Sponsored degrees and higher apprenticeships are well worth a look if you want to start work in IT after your A levels or Scottish Highers (or equivalent) and study towards higher level qualifications at the same time.
Higher apprenticeships lead to qualifications that are at a higher level than your A levels. This isn’t generally the case with advanced apprenticeships (which are equivalent to two A level passes) or intermediate apprenticeships (which are equivalent to five GCSE passes), though there’s nothing to stop you investigating these if you spot an attractive opportunity.
Earning and learning: IT sponsored degree programmes
There are a handful of opportunities to complete an IT degree while working for an employer. You’ll earn a wage and have your studies paid for, meaning that you can graduate debt-free and with several years of valuable professional experience on your CV. CGI and Capgemini run ‘sponsored degree programmes’ that allow you to do just that (CGI’s allows you to choose either a technical or a business-focused route, while Capgemini’s is largely focused on software engineering).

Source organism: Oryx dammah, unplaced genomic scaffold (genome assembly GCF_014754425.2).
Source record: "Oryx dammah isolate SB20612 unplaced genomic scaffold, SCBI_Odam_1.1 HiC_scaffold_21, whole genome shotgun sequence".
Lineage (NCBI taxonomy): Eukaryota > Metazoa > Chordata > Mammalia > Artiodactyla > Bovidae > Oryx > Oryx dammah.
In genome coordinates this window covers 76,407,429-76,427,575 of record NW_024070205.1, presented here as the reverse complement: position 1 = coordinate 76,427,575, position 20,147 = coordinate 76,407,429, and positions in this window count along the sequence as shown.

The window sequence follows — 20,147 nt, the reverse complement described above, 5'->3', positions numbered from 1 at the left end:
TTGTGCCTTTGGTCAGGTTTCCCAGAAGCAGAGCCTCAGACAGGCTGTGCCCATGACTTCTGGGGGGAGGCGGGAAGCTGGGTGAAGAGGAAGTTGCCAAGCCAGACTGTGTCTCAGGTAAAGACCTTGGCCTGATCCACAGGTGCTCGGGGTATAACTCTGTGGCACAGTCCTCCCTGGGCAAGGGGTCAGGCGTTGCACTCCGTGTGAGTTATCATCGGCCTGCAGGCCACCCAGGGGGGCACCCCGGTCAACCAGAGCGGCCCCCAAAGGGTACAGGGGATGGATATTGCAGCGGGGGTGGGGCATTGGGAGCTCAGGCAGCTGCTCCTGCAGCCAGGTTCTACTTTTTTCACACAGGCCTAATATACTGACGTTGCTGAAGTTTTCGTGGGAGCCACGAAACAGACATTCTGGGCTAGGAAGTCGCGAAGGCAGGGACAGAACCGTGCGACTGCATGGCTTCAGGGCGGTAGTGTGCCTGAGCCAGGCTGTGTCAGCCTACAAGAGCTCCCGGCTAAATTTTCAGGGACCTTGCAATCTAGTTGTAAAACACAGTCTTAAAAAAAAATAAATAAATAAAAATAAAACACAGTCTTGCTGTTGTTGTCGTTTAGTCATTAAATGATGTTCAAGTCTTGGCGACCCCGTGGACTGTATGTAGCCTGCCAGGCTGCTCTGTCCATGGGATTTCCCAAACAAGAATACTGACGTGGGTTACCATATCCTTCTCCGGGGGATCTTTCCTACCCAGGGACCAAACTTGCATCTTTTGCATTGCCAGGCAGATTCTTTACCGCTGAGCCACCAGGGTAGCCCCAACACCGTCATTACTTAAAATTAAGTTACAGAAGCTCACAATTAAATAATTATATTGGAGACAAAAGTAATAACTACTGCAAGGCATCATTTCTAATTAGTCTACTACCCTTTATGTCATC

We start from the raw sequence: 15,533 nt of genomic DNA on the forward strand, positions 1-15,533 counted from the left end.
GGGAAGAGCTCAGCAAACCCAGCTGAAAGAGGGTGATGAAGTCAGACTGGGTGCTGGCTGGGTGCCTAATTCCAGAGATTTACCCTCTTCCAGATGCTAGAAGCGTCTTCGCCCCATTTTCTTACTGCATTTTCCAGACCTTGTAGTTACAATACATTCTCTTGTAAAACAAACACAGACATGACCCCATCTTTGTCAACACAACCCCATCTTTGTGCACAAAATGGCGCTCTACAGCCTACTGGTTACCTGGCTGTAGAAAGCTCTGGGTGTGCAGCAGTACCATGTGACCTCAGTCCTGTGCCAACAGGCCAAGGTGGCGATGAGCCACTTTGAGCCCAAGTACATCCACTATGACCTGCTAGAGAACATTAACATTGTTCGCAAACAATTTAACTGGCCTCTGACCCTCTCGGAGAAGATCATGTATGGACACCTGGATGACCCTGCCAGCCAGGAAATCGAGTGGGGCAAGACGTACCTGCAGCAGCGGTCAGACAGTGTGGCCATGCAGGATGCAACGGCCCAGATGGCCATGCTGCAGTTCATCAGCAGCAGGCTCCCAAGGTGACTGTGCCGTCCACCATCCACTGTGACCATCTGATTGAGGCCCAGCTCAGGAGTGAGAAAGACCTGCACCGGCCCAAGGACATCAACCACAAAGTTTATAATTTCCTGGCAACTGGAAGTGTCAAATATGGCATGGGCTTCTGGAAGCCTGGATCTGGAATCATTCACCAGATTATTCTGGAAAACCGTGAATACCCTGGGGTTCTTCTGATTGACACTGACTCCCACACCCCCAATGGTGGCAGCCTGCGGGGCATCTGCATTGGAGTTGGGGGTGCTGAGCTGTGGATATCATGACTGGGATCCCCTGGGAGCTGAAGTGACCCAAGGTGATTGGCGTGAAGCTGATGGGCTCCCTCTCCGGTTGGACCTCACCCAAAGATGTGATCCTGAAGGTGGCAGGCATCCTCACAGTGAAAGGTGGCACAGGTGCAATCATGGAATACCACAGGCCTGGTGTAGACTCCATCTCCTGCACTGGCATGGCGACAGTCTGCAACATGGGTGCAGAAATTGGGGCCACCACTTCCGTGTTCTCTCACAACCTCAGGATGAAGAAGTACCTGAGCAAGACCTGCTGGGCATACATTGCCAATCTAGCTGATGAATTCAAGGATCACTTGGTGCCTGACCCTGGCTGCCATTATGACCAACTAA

Several other employers offer the opportunity to join on a higher apprenticeship programme but work up to a degree in time after studying for other qualifications first. Employers with whom it’s currently possible to do this include BAE Systems (if you perform well enough earlier in the programme and there’s a ‘business need’ that justifies the time and expense) and Ford.